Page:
One of Freud’s original contributions to 20th century epistemology is the notion of “polymorphous perverse” infantile sexuality. Revisiting Freud, Laplanche reformulates it as the specific character of all human sexuality, which he calls “the sexual” and defines as distinct from and in conflict with love (attachment). He proposes that the sexual drive is not innate or endogenous but is constituted as an effect of seduction, repression, and translation. In the context of Laplanche’s theory of the sexual, the lecture examines the difference between drive and desire, the function of the concepts of castration and the Oedipus complex, the relations of sexuality and gender, and the nature of sublimation.
Teresa de Lauretis is Distinguished Professor Emerita of the History of Consciousness at the University of California, Santa Cruz. She has written on cinema, semiotics, psychoanalysis, literary theory, and feminist theory. She is the editor of the special issue of the journal differences with the title “Queer Theory”, where the words first appeared together (1991). Her books include Technologies of Gender (1987), Figures of Resistance (2007) and Freud’s Drive: Psychoanalysis, Literature and Film (2008). Her works translated into German include Die andere Szene: Psychoanalyse und lesbische Sexualität (1996, 1999) and “Freuds Bildersprache”, Zeitschrift für psychoanalytische Theorie und Praxis 27.1 (2012).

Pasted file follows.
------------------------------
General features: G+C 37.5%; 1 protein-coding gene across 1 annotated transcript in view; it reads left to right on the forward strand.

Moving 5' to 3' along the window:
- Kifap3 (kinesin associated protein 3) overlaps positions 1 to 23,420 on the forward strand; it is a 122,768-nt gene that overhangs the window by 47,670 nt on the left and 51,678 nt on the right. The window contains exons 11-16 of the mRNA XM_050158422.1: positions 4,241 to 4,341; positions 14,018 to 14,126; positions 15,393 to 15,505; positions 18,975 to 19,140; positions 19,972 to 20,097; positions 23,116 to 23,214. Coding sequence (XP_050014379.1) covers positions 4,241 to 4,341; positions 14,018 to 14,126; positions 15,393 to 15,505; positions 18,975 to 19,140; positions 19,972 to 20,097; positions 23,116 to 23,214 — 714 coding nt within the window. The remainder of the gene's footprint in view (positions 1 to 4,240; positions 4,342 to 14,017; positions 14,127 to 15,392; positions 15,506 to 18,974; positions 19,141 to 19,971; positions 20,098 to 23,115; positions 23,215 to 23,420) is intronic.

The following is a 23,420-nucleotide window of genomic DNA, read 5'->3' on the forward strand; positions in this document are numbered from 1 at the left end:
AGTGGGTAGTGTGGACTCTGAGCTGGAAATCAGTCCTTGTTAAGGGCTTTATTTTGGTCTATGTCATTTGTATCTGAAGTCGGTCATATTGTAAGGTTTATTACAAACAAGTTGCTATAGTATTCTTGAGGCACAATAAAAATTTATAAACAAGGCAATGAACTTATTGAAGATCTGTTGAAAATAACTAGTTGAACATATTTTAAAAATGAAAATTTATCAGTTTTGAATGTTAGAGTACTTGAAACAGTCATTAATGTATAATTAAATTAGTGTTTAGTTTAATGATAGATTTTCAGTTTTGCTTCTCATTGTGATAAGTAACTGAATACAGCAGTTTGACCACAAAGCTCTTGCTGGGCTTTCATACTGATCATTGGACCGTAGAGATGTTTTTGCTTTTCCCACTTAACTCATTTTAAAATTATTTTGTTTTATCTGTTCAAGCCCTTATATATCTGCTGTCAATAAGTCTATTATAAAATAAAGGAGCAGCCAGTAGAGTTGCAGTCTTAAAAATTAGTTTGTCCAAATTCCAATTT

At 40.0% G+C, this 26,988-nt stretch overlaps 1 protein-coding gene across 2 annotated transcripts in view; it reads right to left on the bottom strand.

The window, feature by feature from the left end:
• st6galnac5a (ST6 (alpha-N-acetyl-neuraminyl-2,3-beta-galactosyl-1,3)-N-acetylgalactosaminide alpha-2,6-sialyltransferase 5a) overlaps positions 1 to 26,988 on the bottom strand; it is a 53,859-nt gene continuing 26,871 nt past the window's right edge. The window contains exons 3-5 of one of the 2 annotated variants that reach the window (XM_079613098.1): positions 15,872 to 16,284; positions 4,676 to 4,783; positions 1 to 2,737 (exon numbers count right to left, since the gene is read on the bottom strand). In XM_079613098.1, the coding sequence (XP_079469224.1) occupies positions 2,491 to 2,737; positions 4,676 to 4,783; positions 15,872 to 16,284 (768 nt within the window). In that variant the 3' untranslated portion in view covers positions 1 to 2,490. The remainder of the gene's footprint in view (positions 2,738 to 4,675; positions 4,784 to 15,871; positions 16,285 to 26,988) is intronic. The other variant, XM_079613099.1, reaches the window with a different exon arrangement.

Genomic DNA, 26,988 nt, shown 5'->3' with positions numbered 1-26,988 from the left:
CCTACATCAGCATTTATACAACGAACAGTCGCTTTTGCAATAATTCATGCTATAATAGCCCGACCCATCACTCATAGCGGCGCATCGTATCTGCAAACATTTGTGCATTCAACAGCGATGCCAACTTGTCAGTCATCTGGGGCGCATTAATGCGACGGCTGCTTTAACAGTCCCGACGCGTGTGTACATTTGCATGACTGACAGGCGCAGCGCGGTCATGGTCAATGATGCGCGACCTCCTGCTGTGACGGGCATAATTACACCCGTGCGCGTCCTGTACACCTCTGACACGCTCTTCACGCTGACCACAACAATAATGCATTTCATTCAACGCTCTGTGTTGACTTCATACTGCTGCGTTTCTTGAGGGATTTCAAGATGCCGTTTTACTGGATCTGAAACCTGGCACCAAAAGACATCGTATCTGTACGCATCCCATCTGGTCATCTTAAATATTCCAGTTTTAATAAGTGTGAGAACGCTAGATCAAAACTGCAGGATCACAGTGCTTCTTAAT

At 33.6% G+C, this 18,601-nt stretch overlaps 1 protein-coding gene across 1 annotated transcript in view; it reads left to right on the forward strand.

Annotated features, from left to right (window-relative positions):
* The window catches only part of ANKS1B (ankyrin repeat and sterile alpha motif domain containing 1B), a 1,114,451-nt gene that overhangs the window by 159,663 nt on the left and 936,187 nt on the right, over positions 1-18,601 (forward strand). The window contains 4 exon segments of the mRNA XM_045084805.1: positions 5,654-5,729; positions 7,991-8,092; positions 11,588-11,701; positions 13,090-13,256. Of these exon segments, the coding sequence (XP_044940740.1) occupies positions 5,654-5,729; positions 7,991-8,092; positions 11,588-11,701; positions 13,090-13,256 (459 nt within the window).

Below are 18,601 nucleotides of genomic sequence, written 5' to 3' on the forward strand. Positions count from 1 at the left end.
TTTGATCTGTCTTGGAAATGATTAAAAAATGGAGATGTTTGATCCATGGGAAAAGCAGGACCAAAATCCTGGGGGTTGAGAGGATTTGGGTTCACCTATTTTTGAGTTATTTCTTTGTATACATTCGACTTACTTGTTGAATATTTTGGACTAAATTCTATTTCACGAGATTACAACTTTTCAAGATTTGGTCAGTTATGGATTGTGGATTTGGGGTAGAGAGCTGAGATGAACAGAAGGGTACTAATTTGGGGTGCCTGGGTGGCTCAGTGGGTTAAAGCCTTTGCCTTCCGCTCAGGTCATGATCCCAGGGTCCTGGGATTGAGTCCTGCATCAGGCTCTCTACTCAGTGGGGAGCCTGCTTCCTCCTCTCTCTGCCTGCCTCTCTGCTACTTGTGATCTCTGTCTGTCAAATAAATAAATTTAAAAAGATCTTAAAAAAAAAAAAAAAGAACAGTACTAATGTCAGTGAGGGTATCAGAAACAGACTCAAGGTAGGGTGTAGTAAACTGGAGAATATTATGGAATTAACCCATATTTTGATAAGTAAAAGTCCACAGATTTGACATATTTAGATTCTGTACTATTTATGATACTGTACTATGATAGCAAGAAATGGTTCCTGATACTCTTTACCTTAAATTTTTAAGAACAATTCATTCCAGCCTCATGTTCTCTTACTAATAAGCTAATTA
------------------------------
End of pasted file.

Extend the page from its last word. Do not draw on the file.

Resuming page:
An ICI Berlin event in collaboration with the Insitute for Queer Theory
The lecture is part of the Lecture Series Desire’s Multiplicity and Serendipity, a collaboration of the Institute of Queer Theory and the ICI Berlin. Desire, wandering about and forming assemblages, might be accompanied by serendipity or mate with jouissance or the power of the erotic, even as it fails to reach its presumed aim. Instead of running on a single track, we take desire to be functioning in a multiple manner. We call on desire’s serendipity to grasp its illogical, contingent modes as a figure of fortunate errans. The lecture series Desire’s Multiplicity and Serendipity looks for queer reconceptualizations of desire, its cultural articulations and lived realities. The key question is how to get from the critique of desire as a hierarchizing and normalizing force to the heterotopias of desire. What would it mean to understand or experience desire as opening up to alterity, undermining its own involvement in structural inequalities and normative violence?
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